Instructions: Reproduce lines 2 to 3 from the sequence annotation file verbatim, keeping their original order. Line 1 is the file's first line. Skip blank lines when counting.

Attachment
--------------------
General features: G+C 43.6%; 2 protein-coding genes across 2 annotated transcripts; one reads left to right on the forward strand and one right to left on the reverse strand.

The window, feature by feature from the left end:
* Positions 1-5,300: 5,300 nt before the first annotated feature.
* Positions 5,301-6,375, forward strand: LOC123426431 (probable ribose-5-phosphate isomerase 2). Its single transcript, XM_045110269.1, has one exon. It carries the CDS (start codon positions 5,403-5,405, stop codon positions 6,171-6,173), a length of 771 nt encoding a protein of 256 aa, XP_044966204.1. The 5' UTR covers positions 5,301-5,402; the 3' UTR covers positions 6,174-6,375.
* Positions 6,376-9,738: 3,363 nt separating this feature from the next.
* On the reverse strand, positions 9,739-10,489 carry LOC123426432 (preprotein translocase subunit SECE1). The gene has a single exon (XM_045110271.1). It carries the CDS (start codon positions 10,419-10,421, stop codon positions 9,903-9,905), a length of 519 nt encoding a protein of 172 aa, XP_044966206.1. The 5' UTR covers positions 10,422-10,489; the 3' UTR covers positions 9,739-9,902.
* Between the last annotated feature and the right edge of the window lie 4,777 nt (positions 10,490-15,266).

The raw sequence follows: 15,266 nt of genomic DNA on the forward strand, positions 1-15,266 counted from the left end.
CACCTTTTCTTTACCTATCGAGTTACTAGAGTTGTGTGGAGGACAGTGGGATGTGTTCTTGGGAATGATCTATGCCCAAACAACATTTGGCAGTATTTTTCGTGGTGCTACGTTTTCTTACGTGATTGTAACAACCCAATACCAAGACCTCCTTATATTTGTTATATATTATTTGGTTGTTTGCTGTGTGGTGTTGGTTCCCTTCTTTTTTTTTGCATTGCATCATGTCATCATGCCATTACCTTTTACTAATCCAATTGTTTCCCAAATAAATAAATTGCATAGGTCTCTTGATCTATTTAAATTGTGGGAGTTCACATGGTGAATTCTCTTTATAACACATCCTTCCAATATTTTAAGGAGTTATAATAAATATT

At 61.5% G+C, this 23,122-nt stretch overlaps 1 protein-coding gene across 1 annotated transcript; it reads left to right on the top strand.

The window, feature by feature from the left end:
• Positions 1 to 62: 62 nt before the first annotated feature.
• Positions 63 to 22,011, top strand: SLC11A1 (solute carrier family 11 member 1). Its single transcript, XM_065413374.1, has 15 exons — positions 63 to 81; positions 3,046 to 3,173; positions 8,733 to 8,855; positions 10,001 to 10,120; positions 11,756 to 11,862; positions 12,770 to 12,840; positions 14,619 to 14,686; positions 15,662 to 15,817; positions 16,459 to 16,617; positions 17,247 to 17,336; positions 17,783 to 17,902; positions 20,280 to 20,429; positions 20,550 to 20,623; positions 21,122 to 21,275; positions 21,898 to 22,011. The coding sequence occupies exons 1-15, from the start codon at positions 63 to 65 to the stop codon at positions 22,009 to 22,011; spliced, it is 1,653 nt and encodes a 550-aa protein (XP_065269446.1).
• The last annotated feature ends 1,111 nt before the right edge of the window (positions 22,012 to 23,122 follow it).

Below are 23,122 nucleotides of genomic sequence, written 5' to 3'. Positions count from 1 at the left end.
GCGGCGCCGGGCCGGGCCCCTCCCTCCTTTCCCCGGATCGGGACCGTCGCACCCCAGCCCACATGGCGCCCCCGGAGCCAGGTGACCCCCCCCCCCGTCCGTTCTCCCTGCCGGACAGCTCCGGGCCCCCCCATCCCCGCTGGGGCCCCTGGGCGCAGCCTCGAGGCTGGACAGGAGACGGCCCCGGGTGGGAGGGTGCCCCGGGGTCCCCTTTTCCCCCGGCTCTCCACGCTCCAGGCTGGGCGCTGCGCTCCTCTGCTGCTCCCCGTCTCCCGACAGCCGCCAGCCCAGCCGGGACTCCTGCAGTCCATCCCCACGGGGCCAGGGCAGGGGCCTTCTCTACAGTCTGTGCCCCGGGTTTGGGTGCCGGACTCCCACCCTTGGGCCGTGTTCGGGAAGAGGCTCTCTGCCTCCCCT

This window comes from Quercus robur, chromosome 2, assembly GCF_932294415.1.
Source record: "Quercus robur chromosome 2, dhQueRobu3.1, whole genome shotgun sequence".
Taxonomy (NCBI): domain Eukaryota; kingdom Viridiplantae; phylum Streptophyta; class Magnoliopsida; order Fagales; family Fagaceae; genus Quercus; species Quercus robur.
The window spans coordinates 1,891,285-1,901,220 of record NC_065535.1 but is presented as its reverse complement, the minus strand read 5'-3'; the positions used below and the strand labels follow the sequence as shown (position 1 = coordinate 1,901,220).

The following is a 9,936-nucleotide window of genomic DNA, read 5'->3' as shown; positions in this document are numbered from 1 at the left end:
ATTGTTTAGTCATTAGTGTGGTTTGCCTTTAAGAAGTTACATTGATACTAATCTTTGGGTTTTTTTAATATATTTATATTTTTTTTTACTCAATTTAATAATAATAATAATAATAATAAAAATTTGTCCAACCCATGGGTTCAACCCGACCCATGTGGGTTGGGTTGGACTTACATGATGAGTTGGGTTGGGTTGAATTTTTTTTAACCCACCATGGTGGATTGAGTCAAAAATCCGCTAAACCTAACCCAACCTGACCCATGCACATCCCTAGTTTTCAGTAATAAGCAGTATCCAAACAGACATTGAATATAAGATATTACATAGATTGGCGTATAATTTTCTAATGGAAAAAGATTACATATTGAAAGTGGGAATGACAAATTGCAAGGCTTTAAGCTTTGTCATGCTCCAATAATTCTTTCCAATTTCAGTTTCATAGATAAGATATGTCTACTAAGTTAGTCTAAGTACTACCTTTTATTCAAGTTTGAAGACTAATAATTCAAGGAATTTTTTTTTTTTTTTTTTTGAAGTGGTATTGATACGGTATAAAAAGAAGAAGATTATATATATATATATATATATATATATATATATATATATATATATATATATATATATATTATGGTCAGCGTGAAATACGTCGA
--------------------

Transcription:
The window, feature by feature from the left end:
* Positions 1-5,300: 5,300 nt before the first annotated feature.